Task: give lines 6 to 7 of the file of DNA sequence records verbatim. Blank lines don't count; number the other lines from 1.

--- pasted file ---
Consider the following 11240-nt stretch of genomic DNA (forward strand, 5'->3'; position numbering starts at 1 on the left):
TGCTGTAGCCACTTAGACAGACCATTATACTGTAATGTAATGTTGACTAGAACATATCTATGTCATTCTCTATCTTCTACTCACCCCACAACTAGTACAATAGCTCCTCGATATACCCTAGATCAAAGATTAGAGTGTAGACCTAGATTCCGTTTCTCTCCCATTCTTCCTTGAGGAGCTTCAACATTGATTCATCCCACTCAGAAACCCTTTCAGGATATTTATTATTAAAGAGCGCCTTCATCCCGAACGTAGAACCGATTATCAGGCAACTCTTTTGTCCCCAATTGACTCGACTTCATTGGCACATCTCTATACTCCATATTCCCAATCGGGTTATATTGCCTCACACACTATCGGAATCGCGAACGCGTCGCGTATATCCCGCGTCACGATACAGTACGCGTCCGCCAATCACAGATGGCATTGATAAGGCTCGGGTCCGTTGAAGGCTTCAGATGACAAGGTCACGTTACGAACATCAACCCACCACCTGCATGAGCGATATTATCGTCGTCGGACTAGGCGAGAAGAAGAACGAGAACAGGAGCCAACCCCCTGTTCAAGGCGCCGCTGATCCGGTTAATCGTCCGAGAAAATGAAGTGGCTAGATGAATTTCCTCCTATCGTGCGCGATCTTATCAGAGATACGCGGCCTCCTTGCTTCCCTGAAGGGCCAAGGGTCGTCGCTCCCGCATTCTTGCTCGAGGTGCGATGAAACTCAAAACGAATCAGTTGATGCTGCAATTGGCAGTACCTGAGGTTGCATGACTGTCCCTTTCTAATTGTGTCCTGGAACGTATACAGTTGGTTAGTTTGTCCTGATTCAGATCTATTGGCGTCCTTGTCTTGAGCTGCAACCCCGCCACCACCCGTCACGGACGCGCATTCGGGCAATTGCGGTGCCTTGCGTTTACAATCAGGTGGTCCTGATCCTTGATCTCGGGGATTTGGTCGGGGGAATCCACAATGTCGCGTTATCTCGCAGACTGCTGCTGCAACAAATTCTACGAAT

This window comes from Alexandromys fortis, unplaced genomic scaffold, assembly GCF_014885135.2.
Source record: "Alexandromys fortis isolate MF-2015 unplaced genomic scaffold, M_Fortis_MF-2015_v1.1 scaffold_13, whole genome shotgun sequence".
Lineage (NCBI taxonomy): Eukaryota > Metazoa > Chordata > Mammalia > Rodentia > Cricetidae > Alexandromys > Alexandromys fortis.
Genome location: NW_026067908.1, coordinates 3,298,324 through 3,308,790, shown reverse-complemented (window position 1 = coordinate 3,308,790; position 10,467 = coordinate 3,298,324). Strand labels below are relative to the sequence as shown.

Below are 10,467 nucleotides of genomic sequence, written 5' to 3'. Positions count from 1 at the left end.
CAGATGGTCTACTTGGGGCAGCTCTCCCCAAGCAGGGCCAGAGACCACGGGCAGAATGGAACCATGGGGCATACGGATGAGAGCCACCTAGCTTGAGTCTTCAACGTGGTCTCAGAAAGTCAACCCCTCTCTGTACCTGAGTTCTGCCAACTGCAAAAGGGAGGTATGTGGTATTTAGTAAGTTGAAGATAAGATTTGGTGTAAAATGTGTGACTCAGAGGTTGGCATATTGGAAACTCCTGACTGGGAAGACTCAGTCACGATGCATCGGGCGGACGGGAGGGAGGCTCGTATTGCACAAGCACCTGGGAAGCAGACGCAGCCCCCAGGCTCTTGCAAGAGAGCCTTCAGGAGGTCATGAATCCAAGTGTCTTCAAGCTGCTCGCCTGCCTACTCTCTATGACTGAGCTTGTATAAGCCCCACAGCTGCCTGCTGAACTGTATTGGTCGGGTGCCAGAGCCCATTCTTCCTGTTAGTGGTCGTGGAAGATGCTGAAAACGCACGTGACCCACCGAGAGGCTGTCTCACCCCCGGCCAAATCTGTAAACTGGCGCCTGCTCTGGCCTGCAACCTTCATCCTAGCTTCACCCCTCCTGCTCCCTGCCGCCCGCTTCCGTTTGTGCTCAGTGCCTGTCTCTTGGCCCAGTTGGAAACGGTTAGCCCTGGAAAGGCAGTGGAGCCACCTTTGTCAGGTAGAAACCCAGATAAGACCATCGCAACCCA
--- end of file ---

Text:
Genome location: NW_026067908.1, coordinates 3,298,324 through 3,308,790, shown reverse-complemented (window position 1 = coordinate 3,308,790; position 10,467 = coordinate 3,298,324). Strand labels below are relative to the sequence as shown.

Below are 10,467 nucleotides of genomic sequence, written 5' to 3'. Positions count from 1 at the left end.